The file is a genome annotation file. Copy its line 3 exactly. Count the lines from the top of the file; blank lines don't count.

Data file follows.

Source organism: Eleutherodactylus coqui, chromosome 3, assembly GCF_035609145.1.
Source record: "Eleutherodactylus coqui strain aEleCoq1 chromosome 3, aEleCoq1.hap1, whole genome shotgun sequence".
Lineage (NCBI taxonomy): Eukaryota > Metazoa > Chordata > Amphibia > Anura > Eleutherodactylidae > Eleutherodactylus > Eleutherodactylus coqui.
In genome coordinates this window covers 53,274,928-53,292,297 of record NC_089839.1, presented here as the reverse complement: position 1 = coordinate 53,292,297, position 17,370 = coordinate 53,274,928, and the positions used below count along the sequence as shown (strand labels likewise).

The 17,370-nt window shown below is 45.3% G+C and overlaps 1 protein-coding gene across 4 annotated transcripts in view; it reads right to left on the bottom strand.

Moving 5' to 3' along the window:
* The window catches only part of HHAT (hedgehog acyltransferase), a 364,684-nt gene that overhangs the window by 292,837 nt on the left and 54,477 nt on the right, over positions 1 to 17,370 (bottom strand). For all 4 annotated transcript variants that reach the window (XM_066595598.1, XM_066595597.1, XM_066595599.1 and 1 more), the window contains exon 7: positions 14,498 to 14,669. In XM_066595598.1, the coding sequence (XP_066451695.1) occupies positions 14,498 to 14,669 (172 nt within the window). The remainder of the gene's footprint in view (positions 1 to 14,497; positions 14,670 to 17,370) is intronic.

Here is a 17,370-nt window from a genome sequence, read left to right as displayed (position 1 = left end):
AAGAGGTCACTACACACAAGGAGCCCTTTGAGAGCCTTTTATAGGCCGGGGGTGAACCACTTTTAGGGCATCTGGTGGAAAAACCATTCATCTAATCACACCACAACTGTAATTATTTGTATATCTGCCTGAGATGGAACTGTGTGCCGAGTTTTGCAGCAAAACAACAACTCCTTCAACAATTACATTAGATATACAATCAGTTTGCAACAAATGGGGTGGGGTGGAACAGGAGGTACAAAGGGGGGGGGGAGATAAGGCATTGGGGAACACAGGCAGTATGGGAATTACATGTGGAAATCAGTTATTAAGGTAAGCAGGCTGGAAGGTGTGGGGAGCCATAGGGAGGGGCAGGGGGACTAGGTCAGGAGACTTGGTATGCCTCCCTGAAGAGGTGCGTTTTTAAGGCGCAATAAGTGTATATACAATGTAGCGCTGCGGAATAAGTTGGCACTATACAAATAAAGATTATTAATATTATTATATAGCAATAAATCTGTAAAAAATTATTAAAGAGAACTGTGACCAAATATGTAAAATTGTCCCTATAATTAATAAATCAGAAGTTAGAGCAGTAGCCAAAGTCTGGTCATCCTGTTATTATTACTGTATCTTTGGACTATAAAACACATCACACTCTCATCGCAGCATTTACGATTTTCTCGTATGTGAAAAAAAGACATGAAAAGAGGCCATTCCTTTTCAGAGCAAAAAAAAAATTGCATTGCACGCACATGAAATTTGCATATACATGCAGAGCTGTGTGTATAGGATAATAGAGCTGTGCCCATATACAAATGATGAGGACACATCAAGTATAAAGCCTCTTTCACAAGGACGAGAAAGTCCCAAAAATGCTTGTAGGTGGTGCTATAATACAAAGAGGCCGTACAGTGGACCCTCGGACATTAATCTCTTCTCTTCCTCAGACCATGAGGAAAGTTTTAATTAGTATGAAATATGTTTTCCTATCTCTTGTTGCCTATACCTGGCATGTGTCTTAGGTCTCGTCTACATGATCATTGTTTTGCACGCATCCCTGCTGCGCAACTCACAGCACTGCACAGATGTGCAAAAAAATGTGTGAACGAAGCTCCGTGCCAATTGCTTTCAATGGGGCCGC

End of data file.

Lineage (NCBI taxonomy): Eukaryota > Metazoa > Chordata > Amphibia > Anura > Eleutherodactylidae > Eleutherodactylus > Eleutherodactylus coqui.